Things really come to a head when Manderley throws a costume party. Hortense is struggling with a costume idea, and Mrs. Danvers suggests that she dress as one of De Winter’s own ancestors, pointing out a specific portrait in the hall that she implies De Winter will really like. Hortense trustingly agrees, keeping her costume secret from De Winter until the day of the ball. But he blows up at her when he sees it – for Rebecca had worn exactly the same costume at a prior ball. Now Hortense knows Mrs. Danvers has it in for her; it’s time to figure out exactly what the hell is going on.
The bulk of the film is taken up with the psychological fallout of Hortense getting thrown into the situation in Manderley. The scene where Mrs. Danvers shows off Rebecca’s things is profoundly creepy, thanks to Anderson’s performance; it’s the first time we’ve seen any emotion other than disdain from Mrs. Danvers, but it’s still delivered with the same stern gaze and monotone she’s been using to address Hortense throughout. It’s an eerie calm which suggests that something about Mrs. Danvers is very, very wrong.
Also creepy is De Winter’s repeated admiration for Hortense’s “innocence” throughout. He says a couple times that he’s drawn to her because of her simplicity and sincerity, both of which he implies comes from her innocence and youth. That kind of attitude seems pretty oogy, frankly; however, when Hortense discovers more about Rebecca, it kind of explains De Winter’s attitude. Not to the point that I’m going to forgive him, though; Hortense has some dang brave moments towards the end, but instead of applauding that, De Winter remarks that she’s lost that girlish look in her eye now. I mean, he still loves her and everything, but he does note that she’s changed. ….Ew.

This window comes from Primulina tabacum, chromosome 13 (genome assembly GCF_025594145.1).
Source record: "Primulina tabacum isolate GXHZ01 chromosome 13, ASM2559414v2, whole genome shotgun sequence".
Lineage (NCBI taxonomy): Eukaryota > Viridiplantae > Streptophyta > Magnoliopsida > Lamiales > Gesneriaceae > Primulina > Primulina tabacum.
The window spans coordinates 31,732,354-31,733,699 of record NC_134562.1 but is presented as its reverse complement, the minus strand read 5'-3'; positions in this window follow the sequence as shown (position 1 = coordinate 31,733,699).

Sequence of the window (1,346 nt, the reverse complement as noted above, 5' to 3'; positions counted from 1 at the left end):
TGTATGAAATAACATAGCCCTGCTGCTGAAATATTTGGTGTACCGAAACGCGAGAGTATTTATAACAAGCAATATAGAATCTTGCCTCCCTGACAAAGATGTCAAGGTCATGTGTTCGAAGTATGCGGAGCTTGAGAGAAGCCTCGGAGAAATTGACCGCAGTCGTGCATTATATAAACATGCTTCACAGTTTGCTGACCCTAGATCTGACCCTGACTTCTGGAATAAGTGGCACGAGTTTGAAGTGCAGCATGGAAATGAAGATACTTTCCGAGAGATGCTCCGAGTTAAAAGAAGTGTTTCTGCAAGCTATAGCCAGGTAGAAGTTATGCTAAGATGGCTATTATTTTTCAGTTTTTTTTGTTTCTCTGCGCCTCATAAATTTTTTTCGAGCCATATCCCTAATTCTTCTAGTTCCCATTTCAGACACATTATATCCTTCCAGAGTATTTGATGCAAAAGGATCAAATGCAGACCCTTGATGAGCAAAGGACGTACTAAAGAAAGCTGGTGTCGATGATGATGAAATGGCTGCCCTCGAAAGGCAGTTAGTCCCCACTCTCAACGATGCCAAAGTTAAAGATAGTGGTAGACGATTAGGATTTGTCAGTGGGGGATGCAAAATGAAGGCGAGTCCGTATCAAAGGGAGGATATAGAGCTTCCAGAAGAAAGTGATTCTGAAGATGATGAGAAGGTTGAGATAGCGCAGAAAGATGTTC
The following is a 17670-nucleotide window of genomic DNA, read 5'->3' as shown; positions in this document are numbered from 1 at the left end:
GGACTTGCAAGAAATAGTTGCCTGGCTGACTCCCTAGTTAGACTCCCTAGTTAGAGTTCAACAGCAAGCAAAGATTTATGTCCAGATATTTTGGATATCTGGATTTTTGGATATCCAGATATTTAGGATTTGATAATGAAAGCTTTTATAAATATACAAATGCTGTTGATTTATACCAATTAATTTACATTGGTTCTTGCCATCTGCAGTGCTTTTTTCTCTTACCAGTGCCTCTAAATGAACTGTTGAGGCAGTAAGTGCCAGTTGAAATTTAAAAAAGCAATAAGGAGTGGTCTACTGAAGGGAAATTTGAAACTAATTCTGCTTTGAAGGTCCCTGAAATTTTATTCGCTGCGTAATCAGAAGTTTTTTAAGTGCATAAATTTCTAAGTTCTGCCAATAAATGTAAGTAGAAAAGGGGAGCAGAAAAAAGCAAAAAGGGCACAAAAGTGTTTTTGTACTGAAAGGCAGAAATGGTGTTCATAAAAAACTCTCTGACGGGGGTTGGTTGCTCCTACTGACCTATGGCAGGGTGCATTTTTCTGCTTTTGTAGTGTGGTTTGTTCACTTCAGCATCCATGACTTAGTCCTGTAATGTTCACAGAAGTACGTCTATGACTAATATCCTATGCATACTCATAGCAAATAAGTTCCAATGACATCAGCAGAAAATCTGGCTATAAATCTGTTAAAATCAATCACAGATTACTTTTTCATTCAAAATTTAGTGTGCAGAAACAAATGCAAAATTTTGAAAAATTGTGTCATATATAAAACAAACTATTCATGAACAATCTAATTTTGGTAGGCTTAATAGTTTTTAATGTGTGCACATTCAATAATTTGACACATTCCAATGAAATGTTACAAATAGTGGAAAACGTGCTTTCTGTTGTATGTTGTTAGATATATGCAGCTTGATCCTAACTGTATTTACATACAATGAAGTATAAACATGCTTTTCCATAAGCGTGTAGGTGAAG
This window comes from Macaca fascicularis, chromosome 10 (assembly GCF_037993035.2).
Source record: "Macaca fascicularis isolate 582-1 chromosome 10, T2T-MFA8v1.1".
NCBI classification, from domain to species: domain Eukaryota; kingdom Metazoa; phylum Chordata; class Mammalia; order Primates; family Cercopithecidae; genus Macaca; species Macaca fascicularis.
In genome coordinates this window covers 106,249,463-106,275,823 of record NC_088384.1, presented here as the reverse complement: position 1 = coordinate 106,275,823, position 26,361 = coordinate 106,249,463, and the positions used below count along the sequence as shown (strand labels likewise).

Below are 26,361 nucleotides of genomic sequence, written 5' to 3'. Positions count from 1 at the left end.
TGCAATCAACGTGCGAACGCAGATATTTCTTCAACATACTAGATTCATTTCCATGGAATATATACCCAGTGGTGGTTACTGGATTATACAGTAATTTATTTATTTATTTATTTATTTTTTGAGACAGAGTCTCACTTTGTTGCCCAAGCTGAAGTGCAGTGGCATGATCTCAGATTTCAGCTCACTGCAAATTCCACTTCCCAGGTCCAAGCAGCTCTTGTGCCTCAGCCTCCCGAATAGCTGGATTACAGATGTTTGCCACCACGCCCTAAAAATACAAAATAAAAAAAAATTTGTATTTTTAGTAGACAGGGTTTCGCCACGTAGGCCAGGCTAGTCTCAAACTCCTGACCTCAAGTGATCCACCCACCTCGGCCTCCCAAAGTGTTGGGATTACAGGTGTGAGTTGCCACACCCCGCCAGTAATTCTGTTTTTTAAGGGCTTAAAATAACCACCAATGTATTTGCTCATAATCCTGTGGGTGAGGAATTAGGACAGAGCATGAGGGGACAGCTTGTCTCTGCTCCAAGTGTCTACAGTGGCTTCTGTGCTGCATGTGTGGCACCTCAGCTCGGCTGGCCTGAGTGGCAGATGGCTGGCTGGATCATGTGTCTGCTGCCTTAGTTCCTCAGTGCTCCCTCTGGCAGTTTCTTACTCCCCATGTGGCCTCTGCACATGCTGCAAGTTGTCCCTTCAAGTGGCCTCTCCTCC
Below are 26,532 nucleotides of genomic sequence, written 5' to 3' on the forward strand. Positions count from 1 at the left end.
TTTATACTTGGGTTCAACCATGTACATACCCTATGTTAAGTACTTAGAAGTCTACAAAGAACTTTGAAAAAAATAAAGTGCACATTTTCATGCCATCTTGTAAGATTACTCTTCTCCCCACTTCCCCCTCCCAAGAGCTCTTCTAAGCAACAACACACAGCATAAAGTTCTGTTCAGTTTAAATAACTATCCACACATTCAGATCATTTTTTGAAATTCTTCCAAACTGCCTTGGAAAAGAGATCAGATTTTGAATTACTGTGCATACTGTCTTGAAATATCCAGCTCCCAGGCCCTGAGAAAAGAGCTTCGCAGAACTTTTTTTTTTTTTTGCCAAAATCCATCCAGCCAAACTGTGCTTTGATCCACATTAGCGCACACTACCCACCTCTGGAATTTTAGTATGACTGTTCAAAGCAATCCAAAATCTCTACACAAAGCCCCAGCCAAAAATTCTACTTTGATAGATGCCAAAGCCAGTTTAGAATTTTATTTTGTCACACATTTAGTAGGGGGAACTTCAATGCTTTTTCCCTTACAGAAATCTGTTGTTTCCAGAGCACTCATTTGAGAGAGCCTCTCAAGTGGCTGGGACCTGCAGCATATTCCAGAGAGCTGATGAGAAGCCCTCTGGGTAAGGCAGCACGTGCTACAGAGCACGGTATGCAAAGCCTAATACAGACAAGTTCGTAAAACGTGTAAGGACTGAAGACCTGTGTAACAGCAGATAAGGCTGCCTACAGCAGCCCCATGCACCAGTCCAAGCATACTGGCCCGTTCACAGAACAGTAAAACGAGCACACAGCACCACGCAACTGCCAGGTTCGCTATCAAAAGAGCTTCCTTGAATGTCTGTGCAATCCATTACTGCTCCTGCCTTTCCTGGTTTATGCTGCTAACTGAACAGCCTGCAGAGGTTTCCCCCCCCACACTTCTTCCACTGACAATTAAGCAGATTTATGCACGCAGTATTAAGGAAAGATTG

The creepy Anderson is the highlight of the show, ultimately, backed up by Alfred Hitchcock’s direction. This was Hitchcock’s first film for producer David Selznick, who was still working on Gone With The Wind. It seems that Selznick had a couple of showy ideas for shots which Hitchcock found ridiculous, and simply didn’t film; one concerned a scene with a fire at Manderley, during which Selznick wanted a shot of the smoke billowing into the sky to magically shape itself into a huge “R”. Not only am I not sure how Hitchcock would have been able to pull that off, it sounds really, really stupid. Hitchcock also thought so, and simply didn’t film any shots of smoke billowing into the sky during that scene. Instead, he filmed some of Rebecca’s monogrammed possessions burning, forcing Selznick – who liked to be hands-on in the editing room – to work with that instead. The film got a whole raft of Oscar nominations that year, and ultimately won Best Cinematography and Best Picture, so it seems that Hitchcock’s instincts were superior.